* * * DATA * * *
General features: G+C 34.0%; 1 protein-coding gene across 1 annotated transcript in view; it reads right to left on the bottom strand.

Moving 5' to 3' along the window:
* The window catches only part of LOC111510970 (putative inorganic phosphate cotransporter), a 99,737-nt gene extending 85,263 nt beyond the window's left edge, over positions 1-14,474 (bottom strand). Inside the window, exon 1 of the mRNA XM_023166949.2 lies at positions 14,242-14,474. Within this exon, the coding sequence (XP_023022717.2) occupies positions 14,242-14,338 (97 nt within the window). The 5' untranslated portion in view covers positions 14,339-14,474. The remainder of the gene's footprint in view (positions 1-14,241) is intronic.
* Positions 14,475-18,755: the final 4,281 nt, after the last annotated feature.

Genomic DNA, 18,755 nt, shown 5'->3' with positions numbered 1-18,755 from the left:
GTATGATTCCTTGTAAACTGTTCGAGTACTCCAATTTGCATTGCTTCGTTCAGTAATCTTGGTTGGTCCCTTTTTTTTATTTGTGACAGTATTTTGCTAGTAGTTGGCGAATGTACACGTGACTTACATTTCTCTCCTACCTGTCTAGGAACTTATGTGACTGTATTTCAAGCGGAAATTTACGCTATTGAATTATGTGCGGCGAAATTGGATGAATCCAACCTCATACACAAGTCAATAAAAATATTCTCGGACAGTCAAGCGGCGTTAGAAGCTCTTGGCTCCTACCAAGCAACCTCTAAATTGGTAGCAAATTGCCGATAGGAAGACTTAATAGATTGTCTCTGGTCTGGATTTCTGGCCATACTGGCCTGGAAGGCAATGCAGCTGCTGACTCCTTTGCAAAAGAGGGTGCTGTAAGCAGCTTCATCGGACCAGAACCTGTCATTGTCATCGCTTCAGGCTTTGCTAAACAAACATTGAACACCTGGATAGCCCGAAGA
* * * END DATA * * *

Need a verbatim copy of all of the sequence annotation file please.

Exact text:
General features: G+C 34.0%; 1 protein-coding gene across 1 annotated transcript in view; it reads right to left on the bottom strand.

Moving 5' to 3' along the window:
* The window catches only part of LOC111510970 (putative inorganic phosphate cotransporter), a 99,737-nt gene extending 85,263 nt beyond the window's left edge, over positions 1-14,474 (bottom strand). Inside the window, exon 1 of the mRNA XM_023166949.2 lies at positions 14,242-14,474. Within this exon, the coding sequence (XP_023022717.2) occupies positions 14,242-14,338 (97 nt within the window). The 5' untranslated portion in view covers positions 14,339-14,474. The remainder of the gene's footprint in view (positions 1-14,241) is intronic.
* Positions 14,475-18,755: the final 4,281 nt, after the last annotated feature.

Genomic DNA, 18,755 nt, shown 5'->3' with positions numbered 1-18,755 from the left:
GTATGATTCCTTGTAAACTGTTCGAGTACTCCAATTTGCATTGCTTCGTTCAGTAATCTTGGTTGGTCCCTTTTTTTTATTTGTGACAGTATTTTGCTAGTAGTTGGCGAATGTACACGTGACTTACATTTCTCTCCTACCTGTCTAGGAACTTATGTGACTGTATTTCAAGCGGAAATTTACGCTATTGAATTATGTGCGGCGAAATTGGATGAATCCAACCTCATACACAAGTCAATAAAAATATTCTCGGACAGTCAAGCGGCGTTAGAAGCTCTTGGCTCCTACCAAGCAACCTCTAAATTGGTAGCAAATTGCCGATAGGAAGACTTAATAGATTGTCTCTGGTCTGGATTTCTGGCCATACTGGCCTGGAAGGCAATGCAGCTGCTGACTCCTTTGCAAAAGAGGGTGCTGTAAGCAGCTTCATCGGACCAGAACCTGTCATTGTCATCGCTTCAGGCTTTGCTAAACAAACATTGAACACCTGGATAGCCCGAAGA